A mother who invented her past, a father who was often absent, a son who wondered if this could really be his family...Richard Glover's favourite dinner-party game is called 'Who's Got the Weirdest Parents?' It's a game he always thinks he'll win.
There was his mother, a deluded snob who made up large swathes of her past and who ran away with Richard's English teacher, a Tolkien devotee, nudist and stuffed toy collector.
There was his father, a distant alcoholic who ran through a gamut of wives, yachts and failed dreams. And there was Richard himself, a confused teenager, vulnerable to strange men, trying to find a family he could belong to.
As he eventually accepted, the only way to make sense of the present was to go back to the past - but beware of what you might find there. Truth can leave wounds - even if they are only flesh wounds.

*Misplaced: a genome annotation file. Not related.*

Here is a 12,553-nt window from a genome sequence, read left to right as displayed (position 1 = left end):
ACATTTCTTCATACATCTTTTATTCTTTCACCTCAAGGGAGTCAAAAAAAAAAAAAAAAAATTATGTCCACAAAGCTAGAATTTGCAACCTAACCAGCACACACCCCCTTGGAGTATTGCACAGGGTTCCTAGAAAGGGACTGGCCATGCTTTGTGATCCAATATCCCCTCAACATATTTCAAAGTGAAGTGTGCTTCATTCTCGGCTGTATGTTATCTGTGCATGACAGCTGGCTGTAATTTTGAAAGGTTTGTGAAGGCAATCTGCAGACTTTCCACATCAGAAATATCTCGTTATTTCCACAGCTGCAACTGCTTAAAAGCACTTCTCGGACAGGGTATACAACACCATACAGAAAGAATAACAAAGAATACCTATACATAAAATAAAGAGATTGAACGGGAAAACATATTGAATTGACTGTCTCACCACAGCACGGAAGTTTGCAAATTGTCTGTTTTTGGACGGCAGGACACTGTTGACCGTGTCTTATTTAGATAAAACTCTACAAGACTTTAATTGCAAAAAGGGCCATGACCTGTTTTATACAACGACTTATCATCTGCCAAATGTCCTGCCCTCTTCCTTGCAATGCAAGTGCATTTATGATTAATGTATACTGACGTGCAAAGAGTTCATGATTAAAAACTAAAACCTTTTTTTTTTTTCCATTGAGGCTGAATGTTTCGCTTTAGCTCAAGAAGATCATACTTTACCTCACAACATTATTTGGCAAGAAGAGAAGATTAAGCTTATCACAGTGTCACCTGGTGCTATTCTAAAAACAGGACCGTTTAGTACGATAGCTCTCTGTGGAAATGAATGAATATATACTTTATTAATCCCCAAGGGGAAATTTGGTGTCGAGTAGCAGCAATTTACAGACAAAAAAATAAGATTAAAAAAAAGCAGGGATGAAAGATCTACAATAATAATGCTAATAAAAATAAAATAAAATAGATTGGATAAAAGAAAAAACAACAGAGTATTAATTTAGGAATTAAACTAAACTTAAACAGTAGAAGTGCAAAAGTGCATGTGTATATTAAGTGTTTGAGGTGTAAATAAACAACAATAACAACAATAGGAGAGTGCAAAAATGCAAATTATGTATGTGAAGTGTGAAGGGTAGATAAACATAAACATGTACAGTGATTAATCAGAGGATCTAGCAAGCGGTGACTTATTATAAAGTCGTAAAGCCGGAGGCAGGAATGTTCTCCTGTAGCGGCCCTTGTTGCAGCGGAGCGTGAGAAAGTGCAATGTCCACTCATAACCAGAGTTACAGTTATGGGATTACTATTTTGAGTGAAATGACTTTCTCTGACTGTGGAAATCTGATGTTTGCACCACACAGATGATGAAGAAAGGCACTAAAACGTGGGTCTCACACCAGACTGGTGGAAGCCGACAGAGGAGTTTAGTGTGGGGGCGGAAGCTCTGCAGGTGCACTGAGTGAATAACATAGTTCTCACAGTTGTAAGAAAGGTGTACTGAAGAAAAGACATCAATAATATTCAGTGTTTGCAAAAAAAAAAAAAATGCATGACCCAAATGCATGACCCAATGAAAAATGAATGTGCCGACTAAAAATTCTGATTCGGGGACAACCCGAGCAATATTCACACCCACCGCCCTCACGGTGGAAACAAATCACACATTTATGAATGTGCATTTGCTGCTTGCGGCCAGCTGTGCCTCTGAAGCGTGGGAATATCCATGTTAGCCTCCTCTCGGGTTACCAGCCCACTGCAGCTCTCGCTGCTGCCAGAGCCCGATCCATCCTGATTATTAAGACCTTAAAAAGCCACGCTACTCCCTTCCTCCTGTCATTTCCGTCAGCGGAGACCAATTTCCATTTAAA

Part poignant family memoir, part rollicking venture into a 1970s Australia, this is a book for anyone who's wondered if their family is the oddest one on the planet. The answer: no. There is always something stranger out there.
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Such a Meaningful Reflection
This is a masterful and generous reflection on the difficulties of family life. Richard Glover shows his strength of character in building a story of resilience into the hilarious complaint we all carry about our failed family bonds. It's one of the best memoirs I've ever read. I recommended it wholeheartedly.
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